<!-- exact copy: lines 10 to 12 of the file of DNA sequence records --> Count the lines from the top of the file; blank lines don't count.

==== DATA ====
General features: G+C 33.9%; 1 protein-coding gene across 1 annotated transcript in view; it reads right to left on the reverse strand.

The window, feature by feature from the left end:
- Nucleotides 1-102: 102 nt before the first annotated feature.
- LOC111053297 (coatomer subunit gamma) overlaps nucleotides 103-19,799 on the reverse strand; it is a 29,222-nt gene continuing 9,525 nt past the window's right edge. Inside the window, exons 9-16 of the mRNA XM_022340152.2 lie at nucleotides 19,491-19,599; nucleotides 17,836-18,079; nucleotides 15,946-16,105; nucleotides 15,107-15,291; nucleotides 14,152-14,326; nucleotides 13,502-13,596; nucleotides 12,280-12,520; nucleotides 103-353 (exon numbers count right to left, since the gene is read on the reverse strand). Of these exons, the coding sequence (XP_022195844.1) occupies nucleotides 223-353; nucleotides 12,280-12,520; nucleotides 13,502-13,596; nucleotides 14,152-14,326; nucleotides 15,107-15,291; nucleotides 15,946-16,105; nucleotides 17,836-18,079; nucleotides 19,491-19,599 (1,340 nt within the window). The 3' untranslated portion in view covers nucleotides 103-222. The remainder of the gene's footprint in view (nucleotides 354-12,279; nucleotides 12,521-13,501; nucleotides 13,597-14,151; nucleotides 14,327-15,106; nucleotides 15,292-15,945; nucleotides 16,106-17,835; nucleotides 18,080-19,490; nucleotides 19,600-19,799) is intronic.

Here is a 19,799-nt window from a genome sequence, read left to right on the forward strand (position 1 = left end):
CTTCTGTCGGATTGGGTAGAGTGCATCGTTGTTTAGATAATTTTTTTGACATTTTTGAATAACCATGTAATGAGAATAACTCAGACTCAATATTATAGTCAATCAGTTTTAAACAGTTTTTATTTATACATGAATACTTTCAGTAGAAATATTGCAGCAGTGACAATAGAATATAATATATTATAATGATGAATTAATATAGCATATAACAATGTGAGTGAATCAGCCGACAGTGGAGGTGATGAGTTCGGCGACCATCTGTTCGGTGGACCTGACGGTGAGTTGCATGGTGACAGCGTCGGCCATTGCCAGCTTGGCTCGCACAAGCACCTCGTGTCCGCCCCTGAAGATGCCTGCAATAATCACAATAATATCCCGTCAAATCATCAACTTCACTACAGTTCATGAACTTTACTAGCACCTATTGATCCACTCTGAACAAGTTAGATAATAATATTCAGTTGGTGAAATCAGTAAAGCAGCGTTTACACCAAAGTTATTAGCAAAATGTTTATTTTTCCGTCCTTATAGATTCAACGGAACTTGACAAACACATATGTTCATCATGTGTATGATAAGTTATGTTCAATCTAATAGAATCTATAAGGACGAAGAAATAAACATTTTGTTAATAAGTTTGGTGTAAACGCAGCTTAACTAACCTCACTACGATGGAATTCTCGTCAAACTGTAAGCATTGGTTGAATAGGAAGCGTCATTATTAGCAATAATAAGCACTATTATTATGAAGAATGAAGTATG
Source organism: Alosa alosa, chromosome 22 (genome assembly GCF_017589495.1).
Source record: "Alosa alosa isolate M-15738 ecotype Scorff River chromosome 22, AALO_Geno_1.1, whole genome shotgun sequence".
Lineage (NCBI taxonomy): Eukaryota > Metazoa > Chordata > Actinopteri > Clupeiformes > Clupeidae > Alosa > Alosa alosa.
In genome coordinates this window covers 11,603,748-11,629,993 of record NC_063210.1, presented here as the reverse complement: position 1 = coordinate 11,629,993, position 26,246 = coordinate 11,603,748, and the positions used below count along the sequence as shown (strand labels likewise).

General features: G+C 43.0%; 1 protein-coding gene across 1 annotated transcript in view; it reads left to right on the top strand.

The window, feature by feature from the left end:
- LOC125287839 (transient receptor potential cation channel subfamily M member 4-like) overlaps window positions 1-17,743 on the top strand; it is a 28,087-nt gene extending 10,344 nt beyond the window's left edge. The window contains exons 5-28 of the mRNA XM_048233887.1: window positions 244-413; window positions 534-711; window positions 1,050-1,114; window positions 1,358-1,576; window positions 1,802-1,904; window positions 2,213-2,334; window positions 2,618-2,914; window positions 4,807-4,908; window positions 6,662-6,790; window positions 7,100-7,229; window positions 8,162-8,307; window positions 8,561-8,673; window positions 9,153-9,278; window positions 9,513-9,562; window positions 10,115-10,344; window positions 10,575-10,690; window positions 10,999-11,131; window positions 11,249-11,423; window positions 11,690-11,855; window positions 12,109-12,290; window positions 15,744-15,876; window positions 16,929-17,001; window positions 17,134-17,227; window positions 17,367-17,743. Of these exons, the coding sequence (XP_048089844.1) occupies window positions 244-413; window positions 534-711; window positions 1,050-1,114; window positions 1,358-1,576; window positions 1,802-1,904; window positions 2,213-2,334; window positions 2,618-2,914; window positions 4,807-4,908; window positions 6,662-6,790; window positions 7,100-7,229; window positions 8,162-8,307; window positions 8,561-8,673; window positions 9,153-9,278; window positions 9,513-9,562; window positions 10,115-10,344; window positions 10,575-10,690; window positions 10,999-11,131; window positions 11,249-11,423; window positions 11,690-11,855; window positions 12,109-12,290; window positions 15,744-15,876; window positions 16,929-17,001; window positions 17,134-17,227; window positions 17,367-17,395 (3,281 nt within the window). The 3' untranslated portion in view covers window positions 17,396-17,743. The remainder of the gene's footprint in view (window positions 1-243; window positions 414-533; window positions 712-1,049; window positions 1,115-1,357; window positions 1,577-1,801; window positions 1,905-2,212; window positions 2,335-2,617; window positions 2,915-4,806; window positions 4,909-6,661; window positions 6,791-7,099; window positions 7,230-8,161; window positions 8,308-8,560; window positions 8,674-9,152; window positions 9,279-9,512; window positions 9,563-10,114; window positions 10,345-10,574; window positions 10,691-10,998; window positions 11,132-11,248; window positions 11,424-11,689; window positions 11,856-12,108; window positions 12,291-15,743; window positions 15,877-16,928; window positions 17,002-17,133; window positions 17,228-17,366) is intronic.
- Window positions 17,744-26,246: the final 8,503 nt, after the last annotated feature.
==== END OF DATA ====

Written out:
In genome coordinates this window covers 11,603,748-11,629,993 of record NC_063210.1, presented here as the reverse complement: position 1 = coordinate 11,629,993, position 26,246 = coordinate 11,603,748, and the positions used below count along the sequence as shown (strand labels likewise).

General features: G+C 43.0%; 1 protein-coding gene across 1 annotated transcript in view; it reads left to right on the top strand.

The window, feature by feature from the left end: